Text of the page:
In Parts One and Two of this series, we talked about why every nonprofit needs a great Case for Support and how to create it. In this third and final installment we’ll discuss when and how to utilize this tool for campaign success.
Once you’ve got a great Case for Support, use it!
- Share it when interviewing community members as part of your campaign feasibility study.
- Present it when sitting with prospective donors.
- Embed the Case for Support into your organization’s website.
- Share a link to it from your organization’s Facebook page.
- Once the campaign goes public, include key elements of it in media kits to local media outlets.
A great Case for Support can serve as a highly efficient tool with the potential to catapult your team towards campaign success. It can open doors to conversations that will ultimately lead to major gifts for your project. With a great Case for Support, you’ve got a reason to call and get appointments with donors. You have something worth sharing. You’ve got a document with:
- Well-researched data on community needs.
- Input from community leaders.
- Project photos & client testimonies.
Even veteran major gift fundraisers would say that the most difficult part of making “The Ask” (or indeed the many asks needed for campaign success) is securing the appointments it takes to build relationships to a point where significant asks are appropriate. Getting appointments is now as simple as calling to ask for the donors’ input on the Case for Support.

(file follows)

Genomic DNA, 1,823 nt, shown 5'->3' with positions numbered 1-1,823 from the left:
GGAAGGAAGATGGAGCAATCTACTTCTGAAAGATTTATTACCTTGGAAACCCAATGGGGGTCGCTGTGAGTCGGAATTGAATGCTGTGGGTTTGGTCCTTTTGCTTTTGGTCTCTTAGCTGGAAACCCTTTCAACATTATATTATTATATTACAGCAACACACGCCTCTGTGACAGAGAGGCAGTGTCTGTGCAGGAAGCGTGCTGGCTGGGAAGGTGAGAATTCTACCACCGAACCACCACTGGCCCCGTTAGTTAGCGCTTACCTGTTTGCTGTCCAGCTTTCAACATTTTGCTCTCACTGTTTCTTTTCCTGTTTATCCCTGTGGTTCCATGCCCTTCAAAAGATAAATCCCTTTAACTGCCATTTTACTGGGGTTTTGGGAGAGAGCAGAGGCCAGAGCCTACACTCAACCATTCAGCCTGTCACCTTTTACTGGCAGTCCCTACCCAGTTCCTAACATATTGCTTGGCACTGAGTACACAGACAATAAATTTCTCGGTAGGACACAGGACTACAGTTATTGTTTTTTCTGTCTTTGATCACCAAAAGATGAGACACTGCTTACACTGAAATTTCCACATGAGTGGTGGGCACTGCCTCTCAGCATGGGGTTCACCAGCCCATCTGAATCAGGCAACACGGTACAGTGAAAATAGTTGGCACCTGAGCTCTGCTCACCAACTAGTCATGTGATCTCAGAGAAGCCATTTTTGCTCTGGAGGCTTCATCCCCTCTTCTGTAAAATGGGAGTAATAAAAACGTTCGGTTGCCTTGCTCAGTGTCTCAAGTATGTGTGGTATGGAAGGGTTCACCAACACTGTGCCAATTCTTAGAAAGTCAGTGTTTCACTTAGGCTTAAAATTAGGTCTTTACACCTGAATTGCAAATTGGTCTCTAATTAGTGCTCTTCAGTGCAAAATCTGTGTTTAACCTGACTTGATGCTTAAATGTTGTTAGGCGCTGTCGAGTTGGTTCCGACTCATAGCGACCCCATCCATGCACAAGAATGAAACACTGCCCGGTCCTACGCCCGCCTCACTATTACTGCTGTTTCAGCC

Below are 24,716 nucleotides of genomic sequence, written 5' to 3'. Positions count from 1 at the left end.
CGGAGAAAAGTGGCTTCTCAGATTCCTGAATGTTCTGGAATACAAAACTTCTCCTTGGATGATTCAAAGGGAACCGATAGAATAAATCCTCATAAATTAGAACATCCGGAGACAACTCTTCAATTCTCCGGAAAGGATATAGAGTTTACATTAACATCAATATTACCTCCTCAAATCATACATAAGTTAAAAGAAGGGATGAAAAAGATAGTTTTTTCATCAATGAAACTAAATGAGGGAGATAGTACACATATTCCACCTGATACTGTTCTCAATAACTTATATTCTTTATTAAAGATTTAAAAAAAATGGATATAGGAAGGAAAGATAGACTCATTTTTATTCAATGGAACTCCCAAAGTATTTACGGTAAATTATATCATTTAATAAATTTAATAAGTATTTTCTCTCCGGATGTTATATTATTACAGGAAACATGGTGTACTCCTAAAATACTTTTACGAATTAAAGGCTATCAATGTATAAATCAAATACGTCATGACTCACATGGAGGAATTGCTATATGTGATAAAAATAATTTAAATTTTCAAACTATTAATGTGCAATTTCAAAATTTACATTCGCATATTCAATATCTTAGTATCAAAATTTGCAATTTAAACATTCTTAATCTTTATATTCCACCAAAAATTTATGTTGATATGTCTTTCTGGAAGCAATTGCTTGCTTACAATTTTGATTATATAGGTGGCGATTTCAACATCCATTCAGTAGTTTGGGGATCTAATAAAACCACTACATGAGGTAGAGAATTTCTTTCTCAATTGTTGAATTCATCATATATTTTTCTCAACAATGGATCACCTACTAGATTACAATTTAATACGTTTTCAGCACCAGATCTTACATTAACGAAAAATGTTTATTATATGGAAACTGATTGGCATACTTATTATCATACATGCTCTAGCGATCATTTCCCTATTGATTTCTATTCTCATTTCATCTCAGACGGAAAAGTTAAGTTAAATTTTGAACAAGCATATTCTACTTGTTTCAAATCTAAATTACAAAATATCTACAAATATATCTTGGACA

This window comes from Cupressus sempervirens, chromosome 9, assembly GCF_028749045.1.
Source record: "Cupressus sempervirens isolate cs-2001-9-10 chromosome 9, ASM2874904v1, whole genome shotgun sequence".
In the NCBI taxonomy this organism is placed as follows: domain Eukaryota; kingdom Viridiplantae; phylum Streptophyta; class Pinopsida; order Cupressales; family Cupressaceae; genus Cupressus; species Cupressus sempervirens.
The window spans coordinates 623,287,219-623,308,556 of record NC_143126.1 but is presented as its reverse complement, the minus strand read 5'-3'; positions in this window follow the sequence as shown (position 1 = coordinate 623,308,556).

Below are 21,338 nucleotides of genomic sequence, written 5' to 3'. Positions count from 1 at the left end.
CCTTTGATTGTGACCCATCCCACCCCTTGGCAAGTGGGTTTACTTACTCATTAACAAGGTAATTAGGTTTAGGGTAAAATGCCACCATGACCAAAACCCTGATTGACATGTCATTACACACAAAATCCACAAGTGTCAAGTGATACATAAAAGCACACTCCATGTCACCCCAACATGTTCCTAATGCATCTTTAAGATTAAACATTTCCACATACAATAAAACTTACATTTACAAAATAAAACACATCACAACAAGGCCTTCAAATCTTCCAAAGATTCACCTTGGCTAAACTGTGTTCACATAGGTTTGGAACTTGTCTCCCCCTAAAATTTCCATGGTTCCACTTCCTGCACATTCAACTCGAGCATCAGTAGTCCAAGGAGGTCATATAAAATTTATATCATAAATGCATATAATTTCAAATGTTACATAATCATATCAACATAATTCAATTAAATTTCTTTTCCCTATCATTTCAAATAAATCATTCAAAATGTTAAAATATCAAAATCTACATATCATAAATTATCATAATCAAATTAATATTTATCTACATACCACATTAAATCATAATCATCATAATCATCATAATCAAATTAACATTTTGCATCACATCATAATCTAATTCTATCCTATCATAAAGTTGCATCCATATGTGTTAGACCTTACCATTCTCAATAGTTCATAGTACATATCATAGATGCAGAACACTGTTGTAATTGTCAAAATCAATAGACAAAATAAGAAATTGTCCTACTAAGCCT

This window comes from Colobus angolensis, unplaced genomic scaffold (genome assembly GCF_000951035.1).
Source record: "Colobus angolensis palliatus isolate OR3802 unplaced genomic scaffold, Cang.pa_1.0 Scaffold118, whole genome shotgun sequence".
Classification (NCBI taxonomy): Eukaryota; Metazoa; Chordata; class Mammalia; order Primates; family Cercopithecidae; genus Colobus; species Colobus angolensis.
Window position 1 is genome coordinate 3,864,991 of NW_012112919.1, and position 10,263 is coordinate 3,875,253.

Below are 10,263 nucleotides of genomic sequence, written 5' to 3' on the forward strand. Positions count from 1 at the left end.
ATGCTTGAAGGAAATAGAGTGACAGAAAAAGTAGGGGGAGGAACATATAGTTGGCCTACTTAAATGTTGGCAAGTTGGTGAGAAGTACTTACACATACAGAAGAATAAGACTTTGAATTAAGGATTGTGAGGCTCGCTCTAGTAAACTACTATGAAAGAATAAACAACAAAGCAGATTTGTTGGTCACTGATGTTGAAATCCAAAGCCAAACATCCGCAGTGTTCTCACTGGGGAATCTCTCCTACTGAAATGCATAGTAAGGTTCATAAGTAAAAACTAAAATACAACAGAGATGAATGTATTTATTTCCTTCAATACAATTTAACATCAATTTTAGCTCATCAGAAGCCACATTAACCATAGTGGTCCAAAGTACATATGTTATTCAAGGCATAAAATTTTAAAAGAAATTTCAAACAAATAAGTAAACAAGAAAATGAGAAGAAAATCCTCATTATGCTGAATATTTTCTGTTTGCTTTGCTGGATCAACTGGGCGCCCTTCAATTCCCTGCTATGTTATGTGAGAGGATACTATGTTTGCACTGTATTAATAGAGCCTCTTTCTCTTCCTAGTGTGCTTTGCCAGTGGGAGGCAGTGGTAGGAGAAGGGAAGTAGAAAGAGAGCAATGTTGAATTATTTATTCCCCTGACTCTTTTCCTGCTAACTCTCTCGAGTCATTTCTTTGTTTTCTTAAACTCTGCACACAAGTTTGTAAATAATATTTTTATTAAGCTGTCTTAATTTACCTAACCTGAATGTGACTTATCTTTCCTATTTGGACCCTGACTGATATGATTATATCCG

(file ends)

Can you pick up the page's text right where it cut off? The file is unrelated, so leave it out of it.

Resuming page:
By seeking the donors’ input on your Case for Support, you are involving them at a level that allows them to feel personally invested in your campaign. They may even begin to take ownership in helping to advocate for the project on your behalf. While you may or may not be able to edit the Case for Support once it’s completed, donors’ input can help shape your discussions going forward as you share the document with others.
Everyone has their own unique style of donor cultivation, but unless the conversation naturally brings me to a place where referring to something in the Case for Support is fitting, my preference is to wait until the end of a visit to share the document. The Case for Support is something that the donor will likely study at home or in their office while considering a significant gift.
Remember to always follow-up, and ask for their feedback.
Before using this tool in making “The Ask” with a prospective donor, the donor must already be very well acquainted with your project from your conversations with them in previous visits. In building a relationship with that donor, you’ve already determined that your project is a match for the donor’s personal interests and philanthropic intent as you’ve asked the right questions along the way. Once you’ve reached that point and have secured “The Appointment,” you can refer to the gift opportunities chart within the Case for Support when discussing which piece of the campaign you’re inviting them to invest in.
As you have seen, the Case for Support can have a major transformative effect on your organization and, by extension, your community. The potential of this tool cannot be overstated and as such should be a priority for any non-profit organization. We have shown you the power that it can have in donor relations, we have helped you to formulate your own Case for support to help promote your organization, and we have told you when it can and should be used to greatest effect.
Now that your organization has its own Case for support, your board, staff, community leaders and donors are better equipped to help make your campaign dream a reality.
Diana Turner, GPC
Principal, Smith Turner Consulting
Affiliate with The BridgeShare